In bullying, the consensus perception is that the bully's power over the target is far greater than the target's power over the bully.

Perhaps the inner experiences of the participants provide the most dramatic contrast. In ordinary toxic conflict, both parties have similar experiences of frustration, anger, hatred, or rage. In bullying, bullies experience elation and validation of their power, while targets experience humiliation, shame, agony, and feelings of worthlessness.

In Part II, we examine how these differences influence the effectiveness of the tools we use for dealing with ordinary toxic conflict.  Workplace Bullying and Workplace Conflict: II Next issue in this series  Go to top Top  Next issue: Workplace Bullying and Workplace Conflict: II  Next Issue

101 Tips for Targets of Workplace BulliesIs a workplace bully targeting you? Do you know what to do to end the bullying? Workplace bullying is so widespread that a 2014 survey indicated that 27% of American workers have experienced bullying firsthand, that 21% have witnessed it, and that 72% are aware that bullying happens. Yet, there are few laws to protect workers from bullies, and bullying is not a crime in most jurisdictions. 101 Tips for Targets of Workplace Bullies is filled with the insights targets of bullying need to find a way to survive, and then to finally end the bullying. Also available at Apple's iTunes store! Just . Order Now!

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Related articles

More articles on Workplace Bullying:

Threatened and fearfulThe Costs of Threats
Threatening as a way of influencing others might work in the short term. But a pattern of using threats to gain compliance has long-term effects that can undermine your own efforts, corrode your relationships, and create an atmosphere of fear.
Comparision of brain scans before and after a concussionMeeting Bullies: Advice for Chairs
Bullying in meetings is difficult to address, because intervention in the moment is inherently public. When bullying happens in meetings, what can you do?
An Africanized honeybee, also known as a killer beeRapid-Fire Attacks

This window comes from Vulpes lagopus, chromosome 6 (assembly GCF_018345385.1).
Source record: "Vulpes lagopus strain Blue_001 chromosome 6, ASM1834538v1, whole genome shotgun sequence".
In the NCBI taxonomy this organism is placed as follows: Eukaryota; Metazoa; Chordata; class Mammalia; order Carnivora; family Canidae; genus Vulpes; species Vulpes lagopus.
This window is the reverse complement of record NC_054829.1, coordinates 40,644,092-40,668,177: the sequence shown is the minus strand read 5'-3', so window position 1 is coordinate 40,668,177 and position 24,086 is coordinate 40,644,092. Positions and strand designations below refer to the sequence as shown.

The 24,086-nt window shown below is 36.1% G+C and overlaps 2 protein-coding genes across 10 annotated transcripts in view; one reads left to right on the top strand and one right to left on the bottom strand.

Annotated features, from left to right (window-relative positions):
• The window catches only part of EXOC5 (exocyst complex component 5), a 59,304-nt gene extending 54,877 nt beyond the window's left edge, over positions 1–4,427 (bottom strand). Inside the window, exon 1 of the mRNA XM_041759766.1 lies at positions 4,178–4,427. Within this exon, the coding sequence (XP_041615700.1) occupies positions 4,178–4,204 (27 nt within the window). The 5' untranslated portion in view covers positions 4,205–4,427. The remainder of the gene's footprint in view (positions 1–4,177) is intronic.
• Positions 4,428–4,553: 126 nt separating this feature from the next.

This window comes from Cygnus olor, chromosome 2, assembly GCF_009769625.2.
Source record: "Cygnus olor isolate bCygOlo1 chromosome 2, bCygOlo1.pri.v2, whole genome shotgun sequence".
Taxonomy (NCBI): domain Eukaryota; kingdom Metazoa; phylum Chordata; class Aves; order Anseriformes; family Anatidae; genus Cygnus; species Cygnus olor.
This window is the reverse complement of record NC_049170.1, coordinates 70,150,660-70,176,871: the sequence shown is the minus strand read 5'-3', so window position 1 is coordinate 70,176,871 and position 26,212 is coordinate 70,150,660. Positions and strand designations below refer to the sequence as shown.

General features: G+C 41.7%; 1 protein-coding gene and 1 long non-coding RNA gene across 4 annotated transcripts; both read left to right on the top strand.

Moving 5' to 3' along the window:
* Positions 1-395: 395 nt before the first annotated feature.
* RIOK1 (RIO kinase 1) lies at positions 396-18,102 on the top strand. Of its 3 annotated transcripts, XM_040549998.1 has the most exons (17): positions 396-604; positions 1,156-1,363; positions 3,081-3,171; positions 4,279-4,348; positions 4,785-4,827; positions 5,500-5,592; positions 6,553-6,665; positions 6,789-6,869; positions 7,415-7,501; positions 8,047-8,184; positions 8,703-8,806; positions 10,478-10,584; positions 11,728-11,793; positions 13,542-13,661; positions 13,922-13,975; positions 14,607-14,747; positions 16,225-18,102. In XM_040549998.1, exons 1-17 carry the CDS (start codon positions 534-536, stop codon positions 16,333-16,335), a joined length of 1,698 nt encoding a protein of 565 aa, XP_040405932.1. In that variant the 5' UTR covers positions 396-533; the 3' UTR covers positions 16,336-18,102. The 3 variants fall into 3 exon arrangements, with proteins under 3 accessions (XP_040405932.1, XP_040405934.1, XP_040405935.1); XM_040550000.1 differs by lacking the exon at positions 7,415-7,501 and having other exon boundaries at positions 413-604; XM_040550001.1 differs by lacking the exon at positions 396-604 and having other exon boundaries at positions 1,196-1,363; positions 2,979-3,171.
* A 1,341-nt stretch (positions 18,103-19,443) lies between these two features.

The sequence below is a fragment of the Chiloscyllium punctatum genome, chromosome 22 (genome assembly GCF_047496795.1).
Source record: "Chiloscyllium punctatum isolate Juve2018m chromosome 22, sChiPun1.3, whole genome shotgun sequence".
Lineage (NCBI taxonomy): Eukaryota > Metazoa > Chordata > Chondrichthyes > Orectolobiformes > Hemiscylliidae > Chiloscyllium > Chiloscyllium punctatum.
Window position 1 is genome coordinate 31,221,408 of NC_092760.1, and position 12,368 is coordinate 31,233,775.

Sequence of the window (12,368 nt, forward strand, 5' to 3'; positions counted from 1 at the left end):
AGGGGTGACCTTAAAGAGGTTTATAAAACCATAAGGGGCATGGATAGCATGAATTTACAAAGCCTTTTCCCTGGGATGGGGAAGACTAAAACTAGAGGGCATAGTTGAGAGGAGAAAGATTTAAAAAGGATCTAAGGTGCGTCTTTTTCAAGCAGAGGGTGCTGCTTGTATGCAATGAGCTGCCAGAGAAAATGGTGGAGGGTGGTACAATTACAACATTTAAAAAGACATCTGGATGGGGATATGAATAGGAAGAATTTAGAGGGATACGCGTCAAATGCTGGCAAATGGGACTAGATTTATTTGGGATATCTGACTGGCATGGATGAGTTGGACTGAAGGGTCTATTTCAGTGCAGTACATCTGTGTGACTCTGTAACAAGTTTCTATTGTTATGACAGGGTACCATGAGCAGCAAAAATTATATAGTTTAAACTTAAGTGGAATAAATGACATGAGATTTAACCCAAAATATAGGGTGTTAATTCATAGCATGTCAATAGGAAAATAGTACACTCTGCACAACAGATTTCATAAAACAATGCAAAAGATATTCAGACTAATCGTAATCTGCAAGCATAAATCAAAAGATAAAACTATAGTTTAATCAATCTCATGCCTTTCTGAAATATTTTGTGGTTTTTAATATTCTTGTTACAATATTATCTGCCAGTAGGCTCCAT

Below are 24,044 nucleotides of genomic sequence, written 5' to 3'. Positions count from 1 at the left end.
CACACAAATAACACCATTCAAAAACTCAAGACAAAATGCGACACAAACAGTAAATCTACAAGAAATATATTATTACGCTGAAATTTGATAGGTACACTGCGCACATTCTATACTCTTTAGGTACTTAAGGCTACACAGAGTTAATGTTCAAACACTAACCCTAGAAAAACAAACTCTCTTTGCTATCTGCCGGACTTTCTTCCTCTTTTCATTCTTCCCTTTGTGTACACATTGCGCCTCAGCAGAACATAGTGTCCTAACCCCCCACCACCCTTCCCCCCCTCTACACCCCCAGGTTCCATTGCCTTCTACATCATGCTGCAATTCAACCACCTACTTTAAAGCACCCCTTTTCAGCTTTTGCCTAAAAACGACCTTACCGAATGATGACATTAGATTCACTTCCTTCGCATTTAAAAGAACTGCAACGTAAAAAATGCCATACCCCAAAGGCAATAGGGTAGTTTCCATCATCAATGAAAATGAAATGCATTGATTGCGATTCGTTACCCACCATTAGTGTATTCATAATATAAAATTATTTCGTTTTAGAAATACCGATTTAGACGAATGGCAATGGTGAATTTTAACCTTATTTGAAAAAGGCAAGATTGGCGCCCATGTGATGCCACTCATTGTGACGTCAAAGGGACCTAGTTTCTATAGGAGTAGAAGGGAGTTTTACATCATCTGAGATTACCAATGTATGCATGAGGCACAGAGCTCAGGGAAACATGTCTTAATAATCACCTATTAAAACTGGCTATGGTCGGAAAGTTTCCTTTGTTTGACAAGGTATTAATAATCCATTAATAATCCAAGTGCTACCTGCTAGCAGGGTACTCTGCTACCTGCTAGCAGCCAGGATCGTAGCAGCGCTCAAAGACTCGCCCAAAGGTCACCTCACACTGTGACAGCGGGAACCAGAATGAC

Someone asks you a question. Within seconds of starting to reply, you're hit with another question, or a rejection of your reply. Abusively. The pattern repeats. And repeats again. And again. You're being attacked. What can you do?
A human marionetteManipulators Beware
When manipulators try to manipulate others, they're attempting to unscrupulously influence their targets to decide or act in some way the manipulators prefer. But some targets manage to outwit their manipulators.
Disappointment that has escalated through frustration and possibly to angerAnticipatory Disappointment at Work
Disappointment is usually unpleasant, and sometimes benign. But when it occurs before we have evidence of bad news — when it is anticipatory — disappointment can be unnecessary and expensive. What is anticipatory disappointment? What are the risks?

See also Workplace Bullying and Conflict Management for more related articles.

Forthcoming issues of Point Lookout

A close-up view of a chipseal road surfaceComing July 3: Additive bias…or Not: II
Additive bias is a cognitive bias that many believe contributes to bloat of commercial products. When we change products to make them more capable, additive bias might not play a role, because economic considerations sometimes favor additive approaches. Available here and by RSS on July 3.
The standard conception of delegationAnd on July 10: On Delegating Accountability: I
As the saying goes, "You can't delegate your own accountability." Despite wide knowledge of this aphorism, people try it from time to time, especially when overcome by the temptation of a high-risk decision. What can you delegate, and how can you do it? Available here and by RSS on July 10.